We are delighted to introduce the very talented Emma Twyford to the SCARPA Climbing team. Emma represented Great Britain for 8 years competitively before going back to her roots of bouldering, sport, trad and alpine climbing. She is one of the few female route setters in the UK with fellow SCARPA athlete and friend Evie Cotrulia. Together they have set up ‘Creative Climbing’ to bridge the gender gap in climbing and inspire more ladies into the industry by providing beginner workshops.
We caught up with Emma to find out more about Creative Climbing and what’s been going on with her.
Hi Emma, welcome to Team Scarpa. Can you tell us a little about yourself and your history with climbing?
Thanks, I’m pretty excited to join the Scarpa team. I started climbing outdoors on trad at the age of 7 with my Dad and his friends. I am best known for my trad climbing though I also love sport and bouldering. From the age of 14 to 22 I represented team GB at competition but at the age of 18 I got glandular fever and had a couple of years out of climbing, it took me a while to get over it and I never felt the same way about competing. At the age of 22 I decided to focus on being outdoors and going back to what I truly loved, I never looked back. I’ve tried to juggle doing a little bit of everything I enjoy. I’ve trad climbed E9, sport climbed 8c and bouldered 7c+ for those who want numbers but to me some of the best moments are just a fantastic day out.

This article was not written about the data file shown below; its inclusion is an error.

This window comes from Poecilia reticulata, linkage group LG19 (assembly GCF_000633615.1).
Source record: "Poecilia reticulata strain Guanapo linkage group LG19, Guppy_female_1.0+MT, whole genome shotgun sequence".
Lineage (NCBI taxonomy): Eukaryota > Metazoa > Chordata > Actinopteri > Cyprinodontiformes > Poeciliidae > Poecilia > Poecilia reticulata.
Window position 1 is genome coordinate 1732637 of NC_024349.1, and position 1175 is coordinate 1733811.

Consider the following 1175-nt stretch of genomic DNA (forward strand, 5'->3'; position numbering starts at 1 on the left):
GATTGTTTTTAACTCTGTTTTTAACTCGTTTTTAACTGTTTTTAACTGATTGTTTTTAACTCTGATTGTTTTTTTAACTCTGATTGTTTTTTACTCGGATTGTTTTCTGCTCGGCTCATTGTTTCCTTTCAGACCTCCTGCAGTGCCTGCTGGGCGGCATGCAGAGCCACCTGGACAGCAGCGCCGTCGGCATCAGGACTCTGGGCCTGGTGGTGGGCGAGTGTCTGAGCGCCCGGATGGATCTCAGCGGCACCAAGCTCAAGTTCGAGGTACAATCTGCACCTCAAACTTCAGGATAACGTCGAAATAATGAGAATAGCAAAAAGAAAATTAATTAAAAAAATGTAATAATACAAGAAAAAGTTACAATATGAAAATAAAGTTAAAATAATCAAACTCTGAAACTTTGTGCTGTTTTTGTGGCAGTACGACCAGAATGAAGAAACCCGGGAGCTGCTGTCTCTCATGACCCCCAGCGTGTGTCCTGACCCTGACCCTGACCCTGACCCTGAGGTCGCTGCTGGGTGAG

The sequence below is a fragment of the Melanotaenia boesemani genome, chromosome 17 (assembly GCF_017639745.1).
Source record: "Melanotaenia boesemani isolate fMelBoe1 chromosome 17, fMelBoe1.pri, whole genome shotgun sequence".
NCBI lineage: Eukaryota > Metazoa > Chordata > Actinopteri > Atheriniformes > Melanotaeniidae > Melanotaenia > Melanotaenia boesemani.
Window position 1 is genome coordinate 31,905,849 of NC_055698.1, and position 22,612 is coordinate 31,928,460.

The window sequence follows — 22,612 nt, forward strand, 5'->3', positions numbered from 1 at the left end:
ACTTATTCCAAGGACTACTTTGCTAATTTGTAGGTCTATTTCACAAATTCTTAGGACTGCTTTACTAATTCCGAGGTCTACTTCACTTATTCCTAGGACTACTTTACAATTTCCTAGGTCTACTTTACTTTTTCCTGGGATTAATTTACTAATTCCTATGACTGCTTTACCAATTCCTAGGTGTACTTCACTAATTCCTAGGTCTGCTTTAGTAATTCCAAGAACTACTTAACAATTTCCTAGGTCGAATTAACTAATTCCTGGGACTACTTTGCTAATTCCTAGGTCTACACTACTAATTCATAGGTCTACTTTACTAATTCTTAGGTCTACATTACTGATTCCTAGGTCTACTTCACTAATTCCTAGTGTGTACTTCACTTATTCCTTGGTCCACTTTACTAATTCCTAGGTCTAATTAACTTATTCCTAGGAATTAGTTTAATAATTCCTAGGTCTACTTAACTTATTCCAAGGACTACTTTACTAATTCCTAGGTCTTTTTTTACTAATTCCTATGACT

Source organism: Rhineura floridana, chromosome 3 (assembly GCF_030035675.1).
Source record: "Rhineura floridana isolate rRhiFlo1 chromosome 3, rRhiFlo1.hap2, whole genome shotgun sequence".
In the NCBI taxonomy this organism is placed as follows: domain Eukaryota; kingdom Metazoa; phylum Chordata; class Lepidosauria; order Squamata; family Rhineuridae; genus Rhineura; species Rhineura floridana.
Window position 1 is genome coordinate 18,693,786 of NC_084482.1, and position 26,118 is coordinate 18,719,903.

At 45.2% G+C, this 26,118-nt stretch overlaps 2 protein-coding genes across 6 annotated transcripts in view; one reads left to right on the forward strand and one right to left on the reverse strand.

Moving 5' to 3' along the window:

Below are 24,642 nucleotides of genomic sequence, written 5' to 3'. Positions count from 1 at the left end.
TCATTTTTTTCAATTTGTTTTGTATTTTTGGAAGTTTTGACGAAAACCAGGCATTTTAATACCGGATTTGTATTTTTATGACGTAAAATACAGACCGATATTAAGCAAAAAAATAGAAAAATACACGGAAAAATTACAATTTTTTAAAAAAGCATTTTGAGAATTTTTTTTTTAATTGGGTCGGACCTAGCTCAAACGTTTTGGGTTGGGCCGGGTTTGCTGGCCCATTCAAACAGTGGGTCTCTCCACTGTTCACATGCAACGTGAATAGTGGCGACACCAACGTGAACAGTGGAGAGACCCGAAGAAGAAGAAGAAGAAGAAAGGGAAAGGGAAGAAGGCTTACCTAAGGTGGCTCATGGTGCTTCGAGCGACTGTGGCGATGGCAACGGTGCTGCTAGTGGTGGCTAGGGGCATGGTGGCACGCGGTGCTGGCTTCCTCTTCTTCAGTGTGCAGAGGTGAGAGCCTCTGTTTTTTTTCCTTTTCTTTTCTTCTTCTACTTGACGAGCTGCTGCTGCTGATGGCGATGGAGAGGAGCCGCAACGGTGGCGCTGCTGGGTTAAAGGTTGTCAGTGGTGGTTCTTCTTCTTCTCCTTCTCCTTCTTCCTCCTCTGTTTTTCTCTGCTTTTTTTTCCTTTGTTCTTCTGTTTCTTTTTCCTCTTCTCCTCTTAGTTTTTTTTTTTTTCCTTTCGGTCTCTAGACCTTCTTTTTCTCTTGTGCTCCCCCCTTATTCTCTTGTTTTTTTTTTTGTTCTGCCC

What was your main inspiration to set up Creative Climbing?
For both myself and Evie we would frequently get women asking us how we got into setting whilst we were working. It’s pretty rare to have more than one woman on a setting team of four but it is something that Evie has been been pushing at the Spider walls with some all female sets with other strong female setters such as Leah Crane and Gracie Martin. It brings a different element to the day and changes in the style of climbing. We decided it was something we would like to see more of and to break down the barriers that seem to exist as climbing grows, we wanted to encourage more women into this side of the industry and to show them it is possible.